WHITE LIGHTNING CRYSTAL HIGH PERFORMANCE GREASE
Long Term (2 year) Test 100g £ 9.99
White Lightning Crystal High Performance Clear grease is probably the most tenacious blend I have used to date.
Rather like Muc-Off Bio Grease, without knowing all the ingredients, we’ll have to take eco-friendly, biodegradable credentials at face value.
I can tell you it’s a waterproof-as-you’ll get, two-part system. “Polymer base oils” provide the lubrication and are held in place by an aluminium based thickener. As you’d expect from a space-age formula, it is harmless to carbon fibre/composites, rubberised components titanium and metals of different parentage.
Crystal emerges from the spout as a firm, clear gel, closer to that of clear bathroom mastic sealant than grease. It doesn’t stain, or easily transfer to clothes/surfaces either, which is a boon if you like working on bikes from the comfort of your kitchen. Theory goes; this cleanliness is actually so mechanics can gauge bearing or similar component health at a glance and supposedly prevents contaminant sticking.
Ours was the 100ml squeezable, gun-friendly tube for easy, fuss free application. I’ve built eight bikes and reckon there’s enough for another 10. Perfect for precise delivery to bearings, smaller threaded components including stem and mudguard bolts but there’s also a workshop friendly 16oz tub.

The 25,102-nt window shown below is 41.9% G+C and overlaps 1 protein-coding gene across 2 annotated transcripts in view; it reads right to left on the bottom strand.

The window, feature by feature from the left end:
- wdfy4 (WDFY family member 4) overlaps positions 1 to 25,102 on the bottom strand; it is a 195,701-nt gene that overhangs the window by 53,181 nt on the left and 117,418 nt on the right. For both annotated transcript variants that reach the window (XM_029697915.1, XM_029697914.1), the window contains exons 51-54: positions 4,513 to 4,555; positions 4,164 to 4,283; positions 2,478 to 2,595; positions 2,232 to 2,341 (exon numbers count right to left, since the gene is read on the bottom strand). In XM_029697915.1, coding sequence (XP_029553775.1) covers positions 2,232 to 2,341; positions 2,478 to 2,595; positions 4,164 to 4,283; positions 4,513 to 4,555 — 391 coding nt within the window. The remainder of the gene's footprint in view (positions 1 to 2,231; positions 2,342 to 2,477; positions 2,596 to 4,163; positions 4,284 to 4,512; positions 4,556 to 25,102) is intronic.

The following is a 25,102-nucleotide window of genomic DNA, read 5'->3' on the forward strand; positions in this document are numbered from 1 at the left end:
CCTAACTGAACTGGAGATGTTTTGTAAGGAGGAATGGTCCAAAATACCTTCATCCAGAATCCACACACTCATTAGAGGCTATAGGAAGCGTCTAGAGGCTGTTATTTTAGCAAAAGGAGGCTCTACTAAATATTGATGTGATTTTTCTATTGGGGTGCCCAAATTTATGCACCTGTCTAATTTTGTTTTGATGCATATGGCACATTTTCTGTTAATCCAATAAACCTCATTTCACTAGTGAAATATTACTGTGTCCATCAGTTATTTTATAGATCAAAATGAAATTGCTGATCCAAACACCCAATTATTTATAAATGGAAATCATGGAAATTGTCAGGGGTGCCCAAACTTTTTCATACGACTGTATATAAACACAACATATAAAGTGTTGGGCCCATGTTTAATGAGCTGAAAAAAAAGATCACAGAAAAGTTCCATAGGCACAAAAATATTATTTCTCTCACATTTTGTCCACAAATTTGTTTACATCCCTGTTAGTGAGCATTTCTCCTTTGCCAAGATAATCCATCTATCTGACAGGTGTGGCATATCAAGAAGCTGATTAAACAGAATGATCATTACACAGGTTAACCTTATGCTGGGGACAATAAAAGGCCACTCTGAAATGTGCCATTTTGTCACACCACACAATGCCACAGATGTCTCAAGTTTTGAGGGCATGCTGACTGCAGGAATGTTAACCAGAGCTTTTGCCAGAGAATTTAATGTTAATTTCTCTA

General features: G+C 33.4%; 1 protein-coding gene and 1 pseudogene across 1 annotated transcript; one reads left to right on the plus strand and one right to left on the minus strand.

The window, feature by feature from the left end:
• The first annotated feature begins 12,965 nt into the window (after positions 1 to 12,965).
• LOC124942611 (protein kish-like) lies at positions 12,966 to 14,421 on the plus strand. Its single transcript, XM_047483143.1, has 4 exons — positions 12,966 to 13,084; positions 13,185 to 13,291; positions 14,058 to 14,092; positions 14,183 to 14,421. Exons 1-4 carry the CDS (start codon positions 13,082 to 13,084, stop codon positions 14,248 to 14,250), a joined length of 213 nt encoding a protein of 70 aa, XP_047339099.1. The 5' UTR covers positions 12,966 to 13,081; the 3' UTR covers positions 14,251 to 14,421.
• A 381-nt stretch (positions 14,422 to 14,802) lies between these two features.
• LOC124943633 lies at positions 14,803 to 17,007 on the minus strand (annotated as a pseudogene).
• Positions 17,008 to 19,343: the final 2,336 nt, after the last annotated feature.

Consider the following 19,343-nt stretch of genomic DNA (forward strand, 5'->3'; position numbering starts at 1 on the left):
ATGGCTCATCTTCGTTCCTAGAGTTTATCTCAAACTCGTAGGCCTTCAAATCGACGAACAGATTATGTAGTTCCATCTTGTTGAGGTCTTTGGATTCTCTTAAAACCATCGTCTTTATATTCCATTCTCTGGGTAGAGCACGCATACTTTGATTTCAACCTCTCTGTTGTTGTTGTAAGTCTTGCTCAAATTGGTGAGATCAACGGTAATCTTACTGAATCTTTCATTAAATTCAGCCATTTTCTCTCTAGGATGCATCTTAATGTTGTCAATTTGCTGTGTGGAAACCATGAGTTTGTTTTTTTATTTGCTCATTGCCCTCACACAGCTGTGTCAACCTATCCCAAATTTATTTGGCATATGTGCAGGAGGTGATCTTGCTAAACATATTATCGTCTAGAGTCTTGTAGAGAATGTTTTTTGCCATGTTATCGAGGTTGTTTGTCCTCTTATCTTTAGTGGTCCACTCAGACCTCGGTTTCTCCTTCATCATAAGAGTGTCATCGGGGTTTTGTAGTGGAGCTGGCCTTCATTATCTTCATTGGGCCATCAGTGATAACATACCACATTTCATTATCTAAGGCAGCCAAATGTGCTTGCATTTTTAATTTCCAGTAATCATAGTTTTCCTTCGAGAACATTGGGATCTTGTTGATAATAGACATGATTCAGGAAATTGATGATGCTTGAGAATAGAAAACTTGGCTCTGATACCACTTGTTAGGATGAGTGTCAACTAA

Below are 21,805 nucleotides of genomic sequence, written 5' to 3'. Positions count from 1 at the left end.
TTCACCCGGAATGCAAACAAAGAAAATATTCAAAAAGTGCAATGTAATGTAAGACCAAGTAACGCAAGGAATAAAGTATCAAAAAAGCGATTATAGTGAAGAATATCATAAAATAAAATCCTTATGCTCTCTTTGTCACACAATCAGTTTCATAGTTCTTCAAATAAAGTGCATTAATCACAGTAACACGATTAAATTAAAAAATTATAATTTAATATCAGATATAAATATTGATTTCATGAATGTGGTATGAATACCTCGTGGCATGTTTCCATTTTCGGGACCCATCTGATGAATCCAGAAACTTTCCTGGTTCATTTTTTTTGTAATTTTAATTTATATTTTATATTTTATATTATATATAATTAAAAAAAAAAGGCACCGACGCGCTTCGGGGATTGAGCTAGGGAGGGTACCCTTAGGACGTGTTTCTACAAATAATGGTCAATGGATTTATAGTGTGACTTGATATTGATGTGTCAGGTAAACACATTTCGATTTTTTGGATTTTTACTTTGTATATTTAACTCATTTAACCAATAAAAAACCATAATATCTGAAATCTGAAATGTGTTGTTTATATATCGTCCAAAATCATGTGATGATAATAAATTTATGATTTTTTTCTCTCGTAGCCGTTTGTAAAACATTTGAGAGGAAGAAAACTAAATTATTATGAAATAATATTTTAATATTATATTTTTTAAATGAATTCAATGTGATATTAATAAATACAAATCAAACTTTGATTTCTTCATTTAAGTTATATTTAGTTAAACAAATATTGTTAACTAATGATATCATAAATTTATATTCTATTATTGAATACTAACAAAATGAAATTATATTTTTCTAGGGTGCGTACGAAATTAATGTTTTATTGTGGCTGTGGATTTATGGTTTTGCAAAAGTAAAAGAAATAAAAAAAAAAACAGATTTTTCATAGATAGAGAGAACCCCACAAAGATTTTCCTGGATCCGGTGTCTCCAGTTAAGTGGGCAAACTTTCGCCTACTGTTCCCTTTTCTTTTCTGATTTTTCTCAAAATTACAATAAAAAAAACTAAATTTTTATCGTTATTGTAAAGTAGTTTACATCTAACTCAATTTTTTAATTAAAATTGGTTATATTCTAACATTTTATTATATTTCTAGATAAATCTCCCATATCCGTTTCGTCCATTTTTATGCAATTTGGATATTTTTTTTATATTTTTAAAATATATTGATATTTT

A thin layer is all that’s required on quill stems and seatposts, or you’ll run the risk of them creeping inside the frame as you ride. Mudguards or not, all of my bikes sporting rear facing seat collar slots wear a protective boot made from cast off inner tube. This is to prevent water and ingress thrown up from the rear wheel sneaking inside the frame.
Even budget butyl remains unaffected by the grease, so no surprise that seals and yes, rubbery suspension stuff seems very happy. By contrast, I’ve been relatively cavalier when it comes to donning gloves and haven’t experienced any dryness, or skin irritation to date.
Though Crystal will soften slightly, it seems otherwise unaffected by extremes of temperature and has remained plentiful when components were stripped for inspection 6, 12, 18 and 24 months later. Even after several salty winters, fixed sprockets spun free from hub threads with relative ease.
I was also pleasantly surprised by how much still clung to headset and unsealed cup and cone hub bearings. Superficial grime aside, a set of ancient Campagnolo Athena showed no sign of ingress, let alone need for replenishment 18 months in. Regular garden hose rinse-offs have made negligible impression on its integrity but predictably, jet washing strips in seconds.
So where’s the rub? Well, maybe a team mechanic stripping bikes after every race will be able to spot component health at a-glance. However, framesets treated internally with oily preserves, turned the crystal a murky brown/black after a month or so. Most of us have longer service intervals, so won’t reap the same benefit.